The first and most obvious reason why we do things we don’t like is responsibility, and responsibility is quickly followed by necessity. More often than not the obligations and commitments that come with responsibility are not fun or something anyone likes to do, but they are a necessary part of survival. Necessity and responsibility are the foundation for sustainability and growth; if there is no regard for the latter, self preservation and survival are virtually impossible.
In a world where nothing is free or handed to us it takes work to survive. The more effort and time that must go into maintaining survival means less time available to be spent on doing the things we actually enjoy doing.
Almost all of the wonderful things we would prefer to be doing at any given moment cost money. In order to do these things, we must not only be able to afford to do them, but be able to afford the time it takes to do them. Usually that means doing things we would prefer not to do, in exchange for the compensation and freedom required to do the things we want to do.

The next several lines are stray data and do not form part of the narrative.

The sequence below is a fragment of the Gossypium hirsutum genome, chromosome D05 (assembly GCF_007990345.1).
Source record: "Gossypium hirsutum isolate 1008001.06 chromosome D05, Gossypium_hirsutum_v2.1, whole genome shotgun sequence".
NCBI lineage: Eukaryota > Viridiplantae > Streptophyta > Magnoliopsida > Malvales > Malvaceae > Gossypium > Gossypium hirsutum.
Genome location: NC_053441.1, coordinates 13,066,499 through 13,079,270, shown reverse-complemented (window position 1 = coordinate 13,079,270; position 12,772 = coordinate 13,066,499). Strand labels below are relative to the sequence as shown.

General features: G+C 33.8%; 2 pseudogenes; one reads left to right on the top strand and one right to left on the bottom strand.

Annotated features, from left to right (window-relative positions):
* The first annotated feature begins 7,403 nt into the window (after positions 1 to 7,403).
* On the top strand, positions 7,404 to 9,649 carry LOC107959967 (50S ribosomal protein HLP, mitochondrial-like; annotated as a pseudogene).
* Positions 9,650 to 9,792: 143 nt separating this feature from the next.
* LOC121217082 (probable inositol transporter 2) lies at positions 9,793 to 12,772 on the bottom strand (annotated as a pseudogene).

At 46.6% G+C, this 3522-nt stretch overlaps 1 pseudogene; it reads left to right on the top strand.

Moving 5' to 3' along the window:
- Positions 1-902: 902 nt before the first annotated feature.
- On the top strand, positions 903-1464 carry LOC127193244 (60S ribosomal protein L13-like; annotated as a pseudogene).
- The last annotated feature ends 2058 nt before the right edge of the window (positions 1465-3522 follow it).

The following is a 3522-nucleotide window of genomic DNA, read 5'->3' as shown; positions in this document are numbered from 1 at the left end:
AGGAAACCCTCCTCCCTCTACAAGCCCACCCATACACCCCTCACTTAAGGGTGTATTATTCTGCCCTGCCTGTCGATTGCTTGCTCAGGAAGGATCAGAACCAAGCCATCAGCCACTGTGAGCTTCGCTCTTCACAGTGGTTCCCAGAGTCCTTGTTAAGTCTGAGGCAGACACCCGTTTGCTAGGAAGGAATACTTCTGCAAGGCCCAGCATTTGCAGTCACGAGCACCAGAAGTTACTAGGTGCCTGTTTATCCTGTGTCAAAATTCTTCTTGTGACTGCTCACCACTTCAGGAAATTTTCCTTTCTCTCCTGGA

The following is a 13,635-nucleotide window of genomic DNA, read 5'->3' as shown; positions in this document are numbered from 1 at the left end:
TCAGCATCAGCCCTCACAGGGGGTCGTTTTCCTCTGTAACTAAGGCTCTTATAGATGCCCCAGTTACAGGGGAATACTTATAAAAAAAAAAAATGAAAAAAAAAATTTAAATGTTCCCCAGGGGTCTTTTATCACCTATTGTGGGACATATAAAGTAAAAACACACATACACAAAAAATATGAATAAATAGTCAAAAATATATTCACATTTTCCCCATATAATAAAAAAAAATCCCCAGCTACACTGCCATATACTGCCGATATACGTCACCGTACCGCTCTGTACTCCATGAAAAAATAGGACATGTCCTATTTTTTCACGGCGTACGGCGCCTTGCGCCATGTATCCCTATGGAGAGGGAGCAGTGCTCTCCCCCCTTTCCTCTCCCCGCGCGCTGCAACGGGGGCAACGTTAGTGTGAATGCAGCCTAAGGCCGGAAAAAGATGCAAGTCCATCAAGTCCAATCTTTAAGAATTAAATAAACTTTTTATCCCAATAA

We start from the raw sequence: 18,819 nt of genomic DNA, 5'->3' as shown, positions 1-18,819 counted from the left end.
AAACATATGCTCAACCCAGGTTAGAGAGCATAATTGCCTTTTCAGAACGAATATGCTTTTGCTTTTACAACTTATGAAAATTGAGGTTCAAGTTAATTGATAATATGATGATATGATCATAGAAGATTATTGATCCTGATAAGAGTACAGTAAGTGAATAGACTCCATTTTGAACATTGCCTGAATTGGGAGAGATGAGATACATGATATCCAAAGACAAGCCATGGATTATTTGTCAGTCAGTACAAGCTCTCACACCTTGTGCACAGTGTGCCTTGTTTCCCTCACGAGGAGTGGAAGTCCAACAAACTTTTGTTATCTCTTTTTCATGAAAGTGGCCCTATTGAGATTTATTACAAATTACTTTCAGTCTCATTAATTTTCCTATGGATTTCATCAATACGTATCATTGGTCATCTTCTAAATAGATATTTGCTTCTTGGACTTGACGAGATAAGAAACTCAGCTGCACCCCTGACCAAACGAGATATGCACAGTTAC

The system was built around the idea that, for the masses, the cost of living and the cost of doing the things we want to do, will always be greater than the rewards for doing the things we would rather not do. This ever growing disparity ensures most of us will spend the majority of our time consumed by things we would otherwise not do, just to survive. In order to do each and every thing, beyond survival, that we would like to do, it requires us to sacrifice even more time doing undesirable things. This creates a self sustaining cycle that is virtually unbreakable.
It’s easy to see how this cycle can lead to the procrastination of the things we want to do most in life to an undetermined time in a better future. A future where we have already been rewarded for sacrificing our time.
Unfortunately, for most people that day never comes